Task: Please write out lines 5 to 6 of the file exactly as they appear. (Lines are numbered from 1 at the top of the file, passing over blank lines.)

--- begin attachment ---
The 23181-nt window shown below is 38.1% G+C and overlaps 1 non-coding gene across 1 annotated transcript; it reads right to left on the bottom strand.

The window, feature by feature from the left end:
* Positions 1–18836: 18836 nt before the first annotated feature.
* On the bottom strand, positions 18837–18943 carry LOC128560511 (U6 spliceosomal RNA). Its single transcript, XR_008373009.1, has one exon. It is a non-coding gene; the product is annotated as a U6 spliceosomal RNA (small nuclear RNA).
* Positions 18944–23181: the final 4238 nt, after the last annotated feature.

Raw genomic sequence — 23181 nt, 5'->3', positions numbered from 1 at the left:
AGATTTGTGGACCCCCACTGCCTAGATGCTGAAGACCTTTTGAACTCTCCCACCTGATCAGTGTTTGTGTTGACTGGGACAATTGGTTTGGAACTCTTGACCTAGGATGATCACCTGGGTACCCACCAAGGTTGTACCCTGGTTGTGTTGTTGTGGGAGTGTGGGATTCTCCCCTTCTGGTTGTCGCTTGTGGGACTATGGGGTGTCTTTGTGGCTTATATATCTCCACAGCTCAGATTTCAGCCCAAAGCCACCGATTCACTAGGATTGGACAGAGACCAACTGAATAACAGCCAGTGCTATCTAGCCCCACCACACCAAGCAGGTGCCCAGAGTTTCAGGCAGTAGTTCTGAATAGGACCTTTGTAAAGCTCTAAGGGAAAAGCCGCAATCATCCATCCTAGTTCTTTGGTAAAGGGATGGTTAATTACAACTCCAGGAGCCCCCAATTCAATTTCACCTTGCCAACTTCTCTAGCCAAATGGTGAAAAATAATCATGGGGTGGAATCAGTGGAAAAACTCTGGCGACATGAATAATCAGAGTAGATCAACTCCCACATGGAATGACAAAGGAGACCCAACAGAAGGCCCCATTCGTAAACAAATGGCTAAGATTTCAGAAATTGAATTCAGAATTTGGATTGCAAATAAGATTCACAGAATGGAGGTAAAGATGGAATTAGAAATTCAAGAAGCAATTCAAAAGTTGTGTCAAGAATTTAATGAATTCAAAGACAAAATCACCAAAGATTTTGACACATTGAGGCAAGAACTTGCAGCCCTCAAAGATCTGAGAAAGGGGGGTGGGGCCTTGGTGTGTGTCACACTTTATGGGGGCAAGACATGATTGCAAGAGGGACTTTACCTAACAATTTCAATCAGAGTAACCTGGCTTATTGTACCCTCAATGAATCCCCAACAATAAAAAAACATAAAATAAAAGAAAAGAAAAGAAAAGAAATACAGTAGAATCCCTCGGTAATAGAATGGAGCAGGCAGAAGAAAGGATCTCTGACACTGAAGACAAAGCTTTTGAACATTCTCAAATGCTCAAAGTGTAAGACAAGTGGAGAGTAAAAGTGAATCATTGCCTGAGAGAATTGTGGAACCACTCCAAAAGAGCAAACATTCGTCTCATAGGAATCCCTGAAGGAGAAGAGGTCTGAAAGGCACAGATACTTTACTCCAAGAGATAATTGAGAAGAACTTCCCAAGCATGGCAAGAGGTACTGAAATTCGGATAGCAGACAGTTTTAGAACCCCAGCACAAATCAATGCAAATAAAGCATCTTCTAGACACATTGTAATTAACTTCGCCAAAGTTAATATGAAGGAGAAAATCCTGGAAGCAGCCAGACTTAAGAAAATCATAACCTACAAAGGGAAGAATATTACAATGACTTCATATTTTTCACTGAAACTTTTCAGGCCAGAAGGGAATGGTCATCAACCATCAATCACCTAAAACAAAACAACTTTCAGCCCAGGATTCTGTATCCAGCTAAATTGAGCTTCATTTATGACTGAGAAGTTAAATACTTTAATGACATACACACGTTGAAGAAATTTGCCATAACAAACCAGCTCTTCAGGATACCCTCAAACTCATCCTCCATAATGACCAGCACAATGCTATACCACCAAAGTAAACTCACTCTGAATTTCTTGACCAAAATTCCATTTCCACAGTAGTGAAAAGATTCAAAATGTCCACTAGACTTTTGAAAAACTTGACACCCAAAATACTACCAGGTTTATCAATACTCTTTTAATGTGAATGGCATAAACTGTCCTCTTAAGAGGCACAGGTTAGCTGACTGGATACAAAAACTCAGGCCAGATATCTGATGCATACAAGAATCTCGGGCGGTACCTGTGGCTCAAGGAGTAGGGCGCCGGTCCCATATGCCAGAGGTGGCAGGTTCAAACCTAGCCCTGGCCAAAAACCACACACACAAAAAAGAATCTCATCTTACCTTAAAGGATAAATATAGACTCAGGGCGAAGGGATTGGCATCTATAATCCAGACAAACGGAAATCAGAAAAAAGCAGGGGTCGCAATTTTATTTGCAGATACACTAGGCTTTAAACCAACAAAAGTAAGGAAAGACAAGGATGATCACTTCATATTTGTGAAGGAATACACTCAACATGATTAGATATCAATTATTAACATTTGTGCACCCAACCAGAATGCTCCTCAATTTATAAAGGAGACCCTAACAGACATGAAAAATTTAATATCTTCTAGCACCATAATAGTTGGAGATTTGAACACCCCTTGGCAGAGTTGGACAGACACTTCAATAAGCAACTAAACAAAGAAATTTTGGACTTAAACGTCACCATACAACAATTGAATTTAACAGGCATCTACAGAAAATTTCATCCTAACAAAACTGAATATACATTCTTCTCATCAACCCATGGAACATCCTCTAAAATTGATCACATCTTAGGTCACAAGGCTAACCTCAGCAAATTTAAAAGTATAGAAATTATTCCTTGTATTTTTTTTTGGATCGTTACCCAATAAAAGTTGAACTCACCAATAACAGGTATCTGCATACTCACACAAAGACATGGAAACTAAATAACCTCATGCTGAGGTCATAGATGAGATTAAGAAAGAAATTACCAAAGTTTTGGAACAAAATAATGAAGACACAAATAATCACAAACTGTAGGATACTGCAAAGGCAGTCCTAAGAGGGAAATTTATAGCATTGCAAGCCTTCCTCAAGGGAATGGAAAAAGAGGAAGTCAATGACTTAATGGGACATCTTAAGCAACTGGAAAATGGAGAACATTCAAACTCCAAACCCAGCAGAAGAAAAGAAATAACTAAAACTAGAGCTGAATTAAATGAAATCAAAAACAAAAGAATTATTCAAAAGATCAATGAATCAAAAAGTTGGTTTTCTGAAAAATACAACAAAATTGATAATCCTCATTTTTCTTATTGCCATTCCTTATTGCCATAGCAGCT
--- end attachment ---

* Positions 18944–23181: the final 4238 nt, after the last annotated feature.

Raw genomic sequence — 23181 nt, 5'->3', positions numbered from 1 at the left: